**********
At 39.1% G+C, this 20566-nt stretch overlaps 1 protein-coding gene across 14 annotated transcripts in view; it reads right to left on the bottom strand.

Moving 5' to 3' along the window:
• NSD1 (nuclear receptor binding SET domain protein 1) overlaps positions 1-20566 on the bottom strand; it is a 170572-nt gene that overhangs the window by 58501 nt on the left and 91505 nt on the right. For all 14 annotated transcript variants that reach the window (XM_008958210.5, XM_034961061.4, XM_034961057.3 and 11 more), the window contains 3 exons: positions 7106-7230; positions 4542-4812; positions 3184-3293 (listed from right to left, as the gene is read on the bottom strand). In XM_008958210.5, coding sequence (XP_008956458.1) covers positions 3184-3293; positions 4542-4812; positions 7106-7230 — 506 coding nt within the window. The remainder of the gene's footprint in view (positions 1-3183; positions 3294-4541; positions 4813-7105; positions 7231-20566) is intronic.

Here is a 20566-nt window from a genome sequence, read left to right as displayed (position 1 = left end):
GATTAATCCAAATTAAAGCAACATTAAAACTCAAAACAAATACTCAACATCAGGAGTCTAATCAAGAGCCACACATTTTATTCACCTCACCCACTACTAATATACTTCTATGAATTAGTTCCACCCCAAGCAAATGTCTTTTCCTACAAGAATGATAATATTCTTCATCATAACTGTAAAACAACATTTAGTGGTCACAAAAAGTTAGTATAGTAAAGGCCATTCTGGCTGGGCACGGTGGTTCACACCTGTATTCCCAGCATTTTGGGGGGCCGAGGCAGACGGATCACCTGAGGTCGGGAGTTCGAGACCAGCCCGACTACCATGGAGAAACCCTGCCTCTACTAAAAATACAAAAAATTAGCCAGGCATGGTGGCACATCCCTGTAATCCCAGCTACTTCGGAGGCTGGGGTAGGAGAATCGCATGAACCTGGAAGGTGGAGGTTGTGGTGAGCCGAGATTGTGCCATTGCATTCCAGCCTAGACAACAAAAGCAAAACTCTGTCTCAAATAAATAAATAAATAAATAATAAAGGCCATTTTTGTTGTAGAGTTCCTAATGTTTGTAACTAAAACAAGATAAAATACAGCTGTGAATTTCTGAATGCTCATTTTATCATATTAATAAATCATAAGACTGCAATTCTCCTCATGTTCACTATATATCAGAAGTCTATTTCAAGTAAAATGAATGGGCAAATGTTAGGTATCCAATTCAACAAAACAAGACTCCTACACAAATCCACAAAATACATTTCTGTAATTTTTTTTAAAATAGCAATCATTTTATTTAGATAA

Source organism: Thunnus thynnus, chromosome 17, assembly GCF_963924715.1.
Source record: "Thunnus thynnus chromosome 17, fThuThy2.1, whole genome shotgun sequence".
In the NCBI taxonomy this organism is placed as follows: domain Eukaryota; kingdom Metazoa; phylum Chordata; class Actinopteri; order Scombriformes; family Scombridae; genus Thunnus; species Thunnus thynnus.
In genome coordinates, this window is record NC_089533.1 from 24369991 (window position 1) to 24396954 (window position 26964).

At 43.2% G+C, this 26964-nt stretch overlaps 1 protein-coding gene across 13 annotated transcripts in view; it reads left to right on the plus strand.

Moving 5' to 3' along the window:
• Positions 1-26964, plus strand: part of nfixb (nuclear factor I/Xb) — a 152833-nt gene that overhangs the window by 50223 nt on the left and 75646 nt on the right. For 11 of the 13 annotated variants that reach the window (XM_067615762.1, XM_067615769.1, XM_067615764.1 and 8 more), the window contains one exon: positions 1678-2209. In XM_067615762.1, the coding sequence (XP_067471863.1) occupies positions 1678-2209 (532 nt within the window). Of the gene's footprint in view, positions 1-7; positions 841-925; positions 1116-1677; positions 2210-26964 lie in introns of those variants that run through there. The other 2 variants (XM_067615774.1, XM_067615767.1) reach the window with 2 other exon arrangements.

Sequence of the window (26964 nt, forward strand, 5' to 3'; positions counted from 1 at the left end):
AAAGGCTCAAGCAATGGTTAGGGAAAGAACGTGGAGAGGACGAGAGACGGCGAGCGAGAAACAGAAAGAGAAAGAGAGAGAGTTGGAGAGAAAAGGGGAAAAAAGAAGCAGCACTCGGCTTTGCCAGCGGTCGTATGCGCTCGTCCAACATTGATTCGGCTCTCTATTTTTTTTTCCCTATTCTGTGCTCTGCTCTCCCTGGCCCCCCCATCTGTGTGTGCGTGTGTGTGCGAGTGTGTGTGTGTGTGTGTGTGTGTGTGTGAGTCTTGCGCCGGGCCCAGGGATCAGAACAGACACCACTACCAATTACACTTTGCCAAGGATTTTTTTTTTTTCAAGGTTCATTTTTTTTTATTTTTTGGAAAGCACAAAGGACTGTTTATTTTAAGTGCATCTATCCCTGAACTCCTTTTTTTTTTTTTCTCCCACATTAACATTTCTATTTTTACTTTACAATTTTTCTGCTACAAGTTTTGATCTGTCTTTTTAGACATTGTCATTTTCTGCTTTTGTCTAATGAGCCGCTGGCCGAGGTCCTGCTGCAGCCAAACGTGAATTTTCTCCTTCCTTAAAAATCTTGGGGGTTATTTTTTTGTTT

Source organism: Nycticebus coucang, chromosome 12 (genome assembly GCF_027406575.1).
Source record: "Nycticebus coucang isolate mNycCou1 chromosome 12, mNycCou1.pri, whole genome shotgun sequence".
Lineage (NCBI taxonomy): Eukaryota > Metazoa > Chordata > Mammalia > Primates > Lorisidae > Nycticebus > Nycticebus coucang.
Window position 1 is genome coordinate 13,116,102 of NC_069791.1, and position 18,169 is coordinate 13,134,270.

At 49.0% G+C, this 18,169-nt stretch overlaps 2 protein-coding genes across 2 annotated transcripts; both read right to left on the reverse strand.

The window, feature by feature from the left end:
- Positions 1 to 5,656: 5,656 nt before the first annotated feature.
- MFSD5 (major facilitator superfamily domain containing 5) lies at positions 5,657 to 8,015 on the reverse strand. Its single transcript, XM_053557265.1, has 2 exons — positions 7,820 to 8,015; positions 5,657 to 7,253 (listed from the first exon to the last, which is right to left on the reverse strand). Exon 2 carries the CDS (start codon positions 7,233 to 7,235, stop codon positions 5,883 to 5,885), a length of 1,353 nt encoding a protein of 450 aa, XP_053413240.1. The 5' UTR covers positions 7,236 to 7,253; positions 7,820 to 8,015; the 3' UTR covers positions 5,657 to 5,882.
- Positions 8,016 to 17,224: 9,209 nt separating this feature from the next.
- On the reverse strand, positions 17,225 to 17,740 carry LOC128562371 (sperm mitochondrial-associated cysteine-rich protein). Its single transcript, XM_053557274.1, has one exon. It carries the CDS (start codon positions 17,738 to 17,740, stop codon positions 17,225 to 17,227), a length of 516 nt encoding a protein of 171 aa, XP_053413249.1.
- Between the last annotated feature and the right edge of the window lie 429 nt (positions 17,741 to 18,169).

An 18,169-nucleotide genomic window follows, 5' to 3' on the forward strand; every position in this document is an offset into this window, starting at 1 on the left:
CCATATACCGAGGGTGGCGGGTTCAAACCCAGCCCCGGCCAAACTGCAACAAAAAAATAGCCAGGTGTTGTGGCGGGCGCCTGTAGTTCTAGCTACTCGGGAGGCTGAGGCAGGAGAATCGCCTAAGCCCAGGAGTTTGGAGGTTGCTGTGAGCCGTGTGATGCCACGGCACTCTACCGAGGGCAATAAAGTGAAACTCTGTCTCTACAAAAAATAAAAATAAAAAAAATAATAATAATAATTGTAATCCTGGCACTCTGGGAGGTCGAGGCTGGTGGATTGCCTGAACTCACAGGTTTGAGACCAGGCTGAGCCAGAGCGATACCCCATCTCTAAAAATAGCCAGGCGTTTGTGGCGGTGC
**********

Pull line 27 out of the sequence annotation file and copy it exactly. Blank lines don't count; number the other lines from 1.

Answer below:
CCATATACCGAGGGTGGCGGGTTCAAACCCAGCCCCGGCCAAACTGCAACAAAAAAATAGCCAGGTGTTGTGGCGGGCGCCTGTAGTTCTAGCTACTCGGGAGGCTGAGGCAGGAGAATCGCCTAAGCCCAGGAGTTTGGAGGTTGCTGTGAGCCGTGTGATGCCACGGCACTCTACCGAGGGCAATAAAGTGAAACTCTGTCTCTACAAAAAATAAAAATAAAAAAAATAATAATAATAATTGTAATCCTGGCACTCTGGGAGGTCGAGGCTGGTGGATTGCCTGAACTCACAGGTTTGAGACCAGGCTGAGCCAGAGCGATACCCCATCTCTAAAAATAGCCAGGCGTTTGTGGCGGTGC